In some ways, I’m sure those communities were wonderful, and much needed. In other ways, those bonds were suffocating–at least to my father’s generation. I know my father wanted nothing to do with the old world, and the last name I carry was part of his effort to assimilate and escape the community. And partly as a result of that, I can’t imagine what it would be like to know the same families my grandparents knew.


          • I am chuckling as in San Francisco, we have a fairly large Irish/Irish American Community. Lot of pubs and bars and a huge cultural center, pipe and drum band (San Francisco Irish Pipers) (gotta love a man in a kilt.)

            The Irish American Cultural Center is a huge pile a quarter of a mile from Ocean Beach and directly across from the zoo…..best clean toilet facilities in the neighborhood. Now there’s a travel tip for you!

            Liked by 1 person

  7. I like the idea of the community of germs…never thought of that one. Don’t like being part of one, just the concept. ☺ I broke out of my small town rural community, couldn’t wait to leave, and at times, am a bit homesick for a place where everybody knows your name, your family. (and your personal business ??) Maybe I was right to leave.

    Liked by 1 person

  8. I think it’s a mistake to say you and Wild Thing can never be “fully part” of your community. You two are an eccentricity, The Yanks, the dash of bright color in the mosaic that makes a painting breath-taking instead of just pretty. You’ve talked about so many connections you’ve made there. And I bet there are places where you walk in and people greet you by name.

    That’s community for me. Going to my coffee shop and the owner already knows what I want. Then, asks about my cat.

    I think going to the Horticultural Show as a helper (and observer) the first time out is a brilliant idea. I’m sorry you were (are) sick. Next year. Think of the comic possibilities!


    • The comic possibilities are endless. Tune in next year.

      I like what you said about the dash of bright color in the mosaic. You’re right, really. We’re part of the community but will never be old village. I guess that’s what I was reaching for.

      Liked by 1 person

  9. I went to the state fair yesterday and thought the same thing about eggplant that you thought about the runner beans. I don’t get it.
    Wasn’t happy with the first place quilt, either.
    Anyway, that bit about pansies is totally understandable. When I moved to Georgia, there were pansies out in December and I was like, “Whaaaa? Nooooo!” But yeah, they are winter flowers in Georgia, too hot in spring or summer. I never could adapt there.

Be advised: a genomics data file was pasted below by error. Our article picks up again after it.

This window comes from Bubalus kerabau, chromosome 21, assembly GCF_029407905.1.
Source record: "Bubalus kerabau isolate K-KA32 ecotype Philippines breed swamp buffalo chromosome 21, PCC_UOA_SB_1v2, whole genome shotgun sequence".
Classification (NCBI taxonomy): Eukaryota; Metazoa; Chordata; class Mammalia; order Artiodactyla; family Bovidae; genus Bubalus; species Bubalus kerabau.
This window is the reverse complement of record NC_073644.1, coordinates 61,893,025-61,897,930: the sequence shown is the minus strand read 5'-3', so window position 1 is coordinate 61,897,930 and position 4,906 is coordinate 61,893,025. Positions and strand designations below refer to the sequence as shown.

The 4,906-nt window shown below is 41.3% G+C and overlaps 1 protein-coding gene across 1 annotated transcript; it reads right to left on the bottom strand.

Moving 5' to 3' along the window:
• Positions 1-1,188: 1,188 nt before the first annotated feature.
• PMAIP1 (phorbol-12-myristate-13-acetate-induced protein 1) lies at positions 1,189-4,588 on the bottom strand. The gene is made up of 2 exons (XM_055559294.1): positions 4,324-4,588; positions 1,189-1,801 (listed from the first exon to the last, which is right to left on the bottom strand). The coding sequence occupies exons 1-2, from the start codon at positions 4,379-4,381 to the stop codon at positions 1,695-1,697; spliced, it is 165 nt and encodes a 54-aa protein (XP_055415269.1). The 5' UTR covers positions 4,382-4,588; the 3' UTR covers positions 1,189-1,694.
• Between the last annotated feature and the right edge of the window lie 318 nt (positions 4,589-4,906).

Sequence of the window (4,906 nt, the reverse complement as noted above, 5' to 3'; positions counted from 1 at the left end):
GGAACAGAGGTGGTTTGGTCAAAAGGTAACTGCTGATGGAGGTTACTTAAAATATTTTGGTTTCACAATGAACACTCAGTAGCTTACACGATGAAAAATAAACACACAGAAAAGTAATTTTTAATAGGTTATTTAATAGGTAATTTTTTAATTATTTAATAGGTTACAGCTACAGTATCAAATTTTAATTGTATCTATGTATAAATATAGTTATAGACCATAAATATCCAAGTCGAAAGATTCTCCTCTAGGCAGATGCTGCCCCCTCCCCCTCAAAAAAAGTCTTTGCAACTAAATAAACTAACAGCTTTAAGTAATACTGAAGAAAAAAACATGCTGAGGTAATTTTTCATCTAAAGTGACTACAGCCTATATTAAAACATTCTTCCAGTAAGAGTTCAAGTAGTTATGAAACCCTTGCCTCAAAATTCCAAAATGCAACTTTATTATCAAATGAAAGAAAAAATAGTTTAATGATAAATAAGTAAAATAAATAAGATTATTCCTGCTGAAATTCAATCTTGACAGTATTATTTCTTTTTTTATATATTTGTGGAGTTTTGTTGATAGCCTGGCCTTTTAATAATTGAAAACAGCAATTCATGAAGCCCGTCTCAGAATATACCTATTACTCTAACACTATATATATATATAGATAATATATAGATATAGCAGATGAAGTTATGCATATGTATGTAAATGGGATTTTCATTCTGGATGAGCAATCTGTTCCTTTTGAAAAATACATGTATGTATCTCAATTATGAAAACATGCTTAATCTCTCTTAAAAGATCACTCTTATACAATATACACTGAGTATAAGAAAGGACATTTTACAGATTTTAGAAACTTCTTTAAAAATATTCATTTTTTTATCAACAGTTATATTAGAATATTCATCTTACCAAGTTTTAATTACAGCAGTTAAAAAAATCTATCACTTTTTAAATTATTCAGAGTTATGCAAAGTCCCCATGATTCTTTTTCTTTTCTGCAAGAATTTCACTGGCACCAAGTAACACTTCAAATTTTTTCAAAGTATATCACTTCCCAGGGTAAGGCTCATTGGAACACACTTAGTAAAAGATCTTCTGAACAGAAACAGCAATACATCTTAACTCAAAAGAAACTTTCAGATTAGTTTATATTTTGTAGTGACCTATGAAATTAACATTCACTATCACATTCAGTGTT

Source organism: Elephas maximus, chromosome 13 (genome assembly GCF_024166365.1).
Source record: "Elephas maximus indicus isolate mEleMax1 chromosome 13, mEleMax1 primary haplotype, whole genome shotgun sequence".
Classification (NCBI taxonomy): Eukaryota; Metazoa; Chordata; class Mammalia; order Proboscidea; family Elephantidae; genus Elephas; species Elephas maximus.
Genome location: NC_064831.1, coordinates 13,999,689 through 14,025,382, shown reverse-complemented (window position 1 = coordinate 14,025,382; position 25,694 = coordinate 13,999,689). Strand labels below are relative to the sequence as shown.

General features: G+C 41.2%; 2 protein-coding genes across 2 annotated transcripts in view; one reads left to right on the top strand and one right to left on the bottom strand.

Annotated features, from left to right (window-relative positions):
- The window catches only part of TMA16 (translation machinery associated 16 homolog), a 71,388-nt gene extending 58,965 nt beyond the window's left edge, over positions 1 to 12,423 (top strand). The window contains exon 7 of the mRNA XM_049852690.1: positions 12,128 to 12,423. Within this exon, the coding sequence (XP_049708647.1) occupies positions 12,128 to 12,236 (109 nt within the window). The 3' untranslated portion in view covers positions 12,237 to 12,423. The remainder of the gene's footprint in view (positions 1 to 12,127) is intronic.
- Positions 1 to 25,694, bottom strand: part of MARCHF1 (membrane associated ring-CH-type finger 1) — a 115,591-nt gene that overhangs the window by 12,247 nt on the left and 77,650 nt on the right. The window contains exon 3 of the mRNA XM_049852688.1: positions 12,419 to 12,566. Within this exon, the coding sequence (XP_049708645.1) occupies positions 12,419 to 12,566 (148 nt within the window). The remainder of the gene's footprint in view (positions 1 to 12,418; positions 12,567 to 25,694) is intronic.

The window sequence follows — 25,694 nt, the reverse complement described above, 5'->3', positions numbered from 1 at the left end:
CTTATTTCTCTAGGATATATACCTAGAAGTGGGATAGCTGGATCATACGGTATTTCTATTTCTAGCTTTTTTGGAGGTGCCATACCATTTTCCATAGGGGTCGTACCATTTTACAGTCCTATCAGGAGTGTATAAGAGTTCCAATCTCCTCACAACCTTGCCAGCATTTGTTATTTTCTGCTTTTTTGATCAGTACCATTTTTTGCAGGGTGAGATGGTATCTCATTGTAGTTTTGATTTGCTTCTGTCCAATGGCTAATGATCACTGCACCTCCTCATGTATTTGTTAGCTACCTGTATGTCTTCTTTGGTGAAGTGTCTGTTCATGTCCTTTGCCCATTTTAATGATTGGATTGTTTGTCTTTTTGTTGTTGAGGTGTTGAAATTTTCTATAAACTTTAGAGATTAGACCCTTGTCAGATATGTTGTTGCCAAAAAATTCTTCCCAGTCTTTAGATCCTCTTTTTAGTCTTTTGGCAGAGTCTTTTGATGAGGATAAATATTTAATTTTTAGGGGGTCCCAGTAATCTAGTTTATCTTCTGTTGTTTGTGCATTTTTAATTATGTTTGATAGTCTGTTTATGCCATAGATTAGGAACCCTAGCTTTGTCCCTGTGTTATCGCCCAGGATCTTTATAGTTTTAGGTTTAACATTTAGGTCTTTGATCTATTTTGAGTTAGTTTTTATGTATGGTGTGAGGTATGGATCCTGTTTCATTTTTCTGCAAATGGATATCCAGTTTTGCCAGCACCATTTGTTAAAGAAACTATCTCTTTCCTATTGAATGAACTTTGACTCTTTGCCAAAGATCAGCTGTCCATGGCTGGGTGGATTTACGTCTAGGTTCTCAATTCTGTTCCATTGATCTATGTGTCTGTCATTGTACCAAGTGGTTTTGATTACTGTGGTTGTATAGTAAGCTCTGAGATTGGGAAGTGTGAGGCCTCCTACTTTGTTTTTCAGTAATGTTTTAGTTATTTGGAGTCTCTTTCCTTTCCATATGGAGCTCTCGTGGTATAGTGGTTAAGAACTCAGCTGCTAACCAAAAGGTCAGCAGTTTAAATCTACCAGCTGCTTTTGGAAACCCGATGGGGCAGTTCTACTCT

Liked by 1 person

    • Here it stays cool in the summer, so they’re winter and summer flowers. One of these days I’ll ask the right person and find out whether there’s any real difference between the ones they sell as summer pansies and the ones they sell as winter ones. I suspect it’s all about when they’re on sale.

      I just saw a tray of cyclamen for sale–a true winter flower here. I’m in shock. Is it really that late in the year?

      Liked by 1 person

  10. Great post! thanks for replying to my comment on the Saigoon motorbike post. Speaking of the spidery UK, my housemate was UK born and reared, and I visited her twice in two different Barnes’ accommodations, one on Priest’s Bridge Road. My daughter and I spent 5 days in Oxford in June, and were sorely disappointed that Cornwall would have taken too much time on our trip. I live in San Rafael, CA and grew up in San Francisco. I was introduced to Gilbert and Sullivan there through a now lifelong association with the World Class San Francisco Lamplighters Theater. How I longed to be a Cornish daughter. My own daughter is a singer and has performed the Pirates’ role, Edith, so you can imagine how we wished we could have made it there!

    I sense we are in similar life situations; I am divorced with retirement and posssible relocation down the road. I have an idea I am really going to enjoy following you!

    Liked by 1 person

    • Welcome to the blog.

      Penzance (as in The Pirates of) is at the end of the rail line–a beautiful town, but from Plymouth on the tracks must be bad because the trains slow waaay down and it takes forever to get there. Did you even watch the Pirates movie with Linda Ronstadt playing–oh, Whatsername? You know the role of Whatsername, right? Is that Edith? They manage to spoof almost everything about Gilbert and Sullivan and in the process do it more justice than a straight production ever could. It’s wonderful.


  11. Sounds like to me, you have ‘Arrived’ and had a few years knocked off your ‘outsider’ tag. In these parts of South Yorkshire, you would be known as ‘The Moverinner’ and, even though you would make lots of friends and be totally involved and accepted in the community, behind your back you would be ‘affectionally’ be known as the ‘moverinner’ for at least the next 15-20 years …..

    Liked by 1 person

    • I’m sure I am here too, although as an incomer, –and will be for the rest of my life. My friend J. just told me about her grandmother’s phrase, “For that I have not been long enough in this country.” She moved here in 1909 and was still saying it in the fifties.

      Liked by 1 person

    • I’m sure I am here too, although as an incomer, –and will be for the rest of my life. My friend J. just told me about her grandmother’s phrase, “For that I have not been long enough in this country.” She moved here in 1909 and was still saying it in the fifties.

      Liked by 1 person

  12. It has definatly got better over the years. 40 years ago my parents moved us from London to a village in North Devon. We were outsiders although as kids we easily made friends my parents did not. My dad committed the unforgivable sin of not only being from London but also Danish and have a foreign name. After about 5 years some people did start speaking to my mum but I think that was only after helping out in the local shop for free when the owner was poorly.


    • Interesting comment. I think what’s happened is that, at least in our village, a lot of outsiders moved in before us. You can still see the outlines of the old village and the current village, but people do speak, and mix, and form friendships.

      I can easily imagine that helping the shop owner would have marked your mother as someone worth speaking to.

      Liked by 1 person